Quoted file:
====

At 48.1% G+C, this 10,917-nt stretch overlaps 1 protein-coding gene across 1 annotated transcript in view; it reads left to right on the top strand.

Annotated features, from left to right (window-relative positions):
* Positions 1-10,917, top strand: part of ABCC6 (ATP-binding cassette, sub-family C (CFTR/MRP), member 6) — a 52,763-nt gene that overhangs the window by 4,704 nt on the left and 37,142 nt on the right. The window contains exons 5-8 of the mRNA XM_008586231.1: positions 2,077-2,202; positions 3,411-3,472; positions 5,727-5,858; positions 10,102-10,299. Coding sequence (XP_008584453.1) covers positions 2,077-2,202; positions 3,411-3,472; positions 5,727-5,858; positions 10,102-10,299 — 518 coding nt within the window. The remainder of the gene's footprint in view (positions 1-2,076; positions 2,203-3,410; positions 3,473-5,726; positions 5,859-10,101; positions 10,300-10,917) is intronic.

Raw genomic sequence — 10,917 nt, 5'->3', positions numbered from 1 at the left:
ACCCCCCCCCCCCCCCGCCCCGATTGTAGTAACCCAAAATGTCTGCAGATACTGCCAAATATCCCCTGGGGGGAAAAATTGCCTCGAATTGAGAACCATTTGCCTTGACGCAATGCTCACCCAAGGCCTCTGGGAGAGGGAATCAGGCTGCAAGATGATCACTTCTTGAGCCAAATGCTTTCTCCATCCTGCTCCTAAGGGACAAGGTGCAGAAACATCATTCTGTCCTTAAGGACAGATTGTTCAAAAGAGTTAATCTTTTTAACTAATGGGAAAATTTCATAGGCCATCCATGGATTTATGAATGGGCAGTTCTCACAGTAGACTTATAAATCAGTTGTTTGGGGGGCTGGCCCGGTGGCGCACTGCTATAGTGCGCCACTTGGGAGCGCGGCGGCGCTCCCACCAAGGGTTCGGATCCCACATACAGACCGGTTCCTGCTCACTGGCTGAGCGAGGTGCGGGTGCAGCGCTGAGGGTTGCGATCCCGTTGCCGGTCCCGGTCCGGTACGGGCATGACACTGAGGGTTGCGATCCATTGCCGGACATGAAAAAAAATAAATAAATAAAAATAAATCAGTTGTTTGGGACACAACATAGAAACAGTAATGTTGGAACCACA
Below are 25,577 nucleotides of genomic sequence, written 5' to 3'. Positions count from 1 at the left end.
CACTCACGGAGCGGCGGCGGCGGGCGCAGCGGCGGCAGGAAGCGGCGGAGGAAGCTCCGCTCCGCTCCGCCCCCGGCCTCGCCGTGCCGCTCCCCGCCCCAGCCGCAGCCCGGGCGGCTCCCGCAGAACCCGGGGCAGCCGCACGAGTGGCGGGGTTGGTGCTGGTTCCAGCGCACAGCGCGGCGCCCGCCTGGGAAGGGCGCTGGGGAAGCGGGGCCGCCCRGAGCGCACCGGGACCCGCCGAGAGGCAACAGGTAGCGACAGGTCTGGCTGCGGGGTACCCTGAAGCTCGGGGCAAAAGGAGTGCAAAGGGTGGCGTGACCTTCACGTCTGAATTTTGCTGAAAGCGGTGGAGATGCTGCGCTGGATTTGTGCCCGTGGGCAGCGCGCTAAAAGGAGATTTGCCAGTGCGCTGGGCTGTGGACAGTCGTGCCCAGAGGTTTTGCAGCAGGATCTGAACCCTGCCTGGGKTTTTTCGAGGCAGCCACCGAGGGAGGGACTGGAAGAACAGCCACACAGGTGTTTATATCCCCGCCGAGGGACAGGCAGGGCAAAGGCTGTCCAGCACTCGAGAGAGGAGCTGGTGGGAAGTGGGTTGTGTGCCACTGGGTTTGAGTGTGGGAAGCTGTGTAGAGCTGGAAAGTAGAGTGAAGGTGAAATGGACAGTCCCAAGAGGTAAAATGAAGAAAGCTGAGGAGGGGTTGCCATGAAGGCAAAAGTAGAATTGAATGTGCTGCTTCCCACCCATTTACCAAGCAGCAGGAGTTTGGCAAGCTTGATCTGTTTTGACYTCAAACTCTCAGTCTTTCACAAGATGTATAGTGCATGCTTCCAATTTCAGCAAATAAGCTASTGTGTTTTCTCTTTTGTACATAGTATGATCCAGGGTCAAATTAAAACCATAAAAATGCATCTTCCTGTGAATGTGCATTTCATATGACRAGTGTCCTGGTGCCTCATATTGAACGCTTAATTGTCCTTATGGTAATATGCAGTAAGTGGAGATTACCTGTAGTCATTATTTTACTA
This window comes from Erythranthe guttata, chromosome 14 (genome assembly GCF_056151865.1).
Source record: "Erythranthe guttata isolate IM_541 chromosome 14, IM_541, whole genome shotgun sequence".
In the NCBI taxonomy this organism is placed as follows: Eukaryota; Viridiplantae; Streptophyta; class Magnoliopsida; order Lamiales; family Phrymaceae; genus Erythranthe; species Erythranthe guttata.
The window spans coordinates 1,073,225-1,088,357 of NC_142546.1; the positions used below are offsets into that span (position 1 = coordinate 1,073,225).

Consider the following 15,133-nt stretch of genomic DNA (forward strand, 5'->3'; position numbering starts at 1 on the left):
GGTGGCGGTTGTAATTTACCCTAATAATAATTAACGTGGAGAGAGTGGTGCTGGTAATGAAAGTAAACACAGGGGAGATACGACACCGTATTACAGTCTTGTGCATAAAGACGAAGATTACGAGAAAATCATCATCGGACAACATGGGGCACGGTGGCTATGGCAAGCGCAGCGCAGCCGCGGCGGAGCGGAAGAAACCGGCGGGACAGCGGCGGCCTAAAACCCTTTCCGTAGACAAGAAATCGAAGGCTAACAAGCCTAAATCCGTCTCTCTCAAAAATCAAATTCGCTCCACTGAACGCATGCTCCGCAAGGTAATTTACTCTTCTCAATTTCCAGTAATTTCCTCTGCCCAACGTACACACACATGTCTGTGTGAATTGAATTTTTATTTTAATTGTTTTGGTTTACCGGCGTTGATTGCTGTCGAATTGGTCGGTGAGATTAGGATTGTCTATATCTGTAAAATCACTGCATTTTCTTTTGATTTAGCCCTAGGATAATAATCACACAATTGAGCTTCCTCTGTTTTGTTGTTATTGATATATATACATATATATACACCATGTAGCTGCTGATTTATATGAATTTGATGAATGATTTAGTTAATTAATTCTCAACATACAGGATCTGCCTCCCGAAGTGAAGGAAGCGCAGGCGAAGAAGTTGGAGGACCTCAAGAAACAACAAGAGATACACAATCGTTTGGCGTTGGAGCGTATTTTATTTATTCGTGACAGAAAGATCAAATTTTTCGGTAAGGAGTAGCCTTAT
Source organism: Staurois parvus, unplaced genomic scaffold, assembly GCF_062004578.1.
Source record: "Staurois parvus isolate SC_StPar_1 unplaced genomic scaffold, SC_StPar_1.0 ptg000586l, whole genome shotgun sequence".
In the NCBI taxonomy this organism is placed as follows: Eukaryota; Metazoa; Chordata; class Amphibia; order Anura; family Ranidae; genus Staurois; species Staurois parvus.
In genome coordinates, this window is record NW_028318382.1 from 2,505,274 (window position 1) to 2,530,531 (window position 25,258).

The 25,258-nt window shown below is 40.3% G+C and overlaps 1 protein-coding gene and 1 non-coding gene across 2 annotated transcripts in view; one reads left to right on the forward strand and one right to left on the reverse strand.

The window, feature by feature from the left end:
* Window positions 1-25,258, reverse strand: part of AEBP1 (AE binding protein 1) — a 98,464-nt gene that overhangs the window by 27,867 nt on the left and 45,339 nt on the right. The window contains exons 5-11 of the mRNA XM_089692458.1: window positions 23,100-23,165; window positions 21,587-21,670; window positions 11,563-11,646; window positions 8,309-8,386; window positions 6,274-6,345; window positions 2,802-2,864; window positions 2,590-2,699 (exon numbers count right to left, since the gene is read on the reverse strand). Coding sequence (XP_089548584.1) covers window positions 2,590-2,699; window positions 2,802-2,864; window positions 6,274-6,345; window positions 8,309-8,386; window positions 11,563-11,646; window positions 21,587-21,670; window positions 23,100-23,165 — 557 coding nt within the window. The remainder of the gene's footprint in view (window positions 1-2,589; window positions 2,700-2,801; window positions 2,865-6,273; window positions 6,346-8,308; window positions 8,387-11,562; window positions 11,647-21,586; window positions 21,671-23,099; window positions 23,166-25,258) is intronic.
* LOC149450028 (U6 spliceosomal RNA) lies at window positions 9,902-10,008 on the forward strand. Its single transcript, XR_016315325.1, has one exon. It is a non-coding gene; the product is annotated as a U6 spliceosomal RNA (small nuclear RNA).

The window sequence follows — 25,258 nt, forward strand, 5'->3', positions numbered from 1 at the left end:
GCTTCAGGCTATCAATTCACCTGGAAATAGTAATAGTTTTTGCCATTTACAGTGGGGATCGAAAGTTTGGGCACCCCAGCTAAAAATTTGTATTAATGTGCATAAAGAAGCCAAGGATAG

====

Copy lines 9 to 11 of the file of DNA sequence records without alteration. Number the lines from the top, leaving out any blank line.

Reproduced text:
Source record: "Erythranthe guttata isolate IM_541 chromosome 14, IM_541, whole genome shotgun sequence".
In the NCBI taxonomy this organism is placed as follows: Eukaryota; Viridiplantae; Streptophyta; class Magnoliopsida; order Lamiales; family Phrymaceae; genus Erythranthe; species Erythranthe guttata.
The window spans coordinates 1,073,225-1,088,357 of NC_142546.1; the positions used below are offsets into that span (position 1 = coordinate 1,073,225).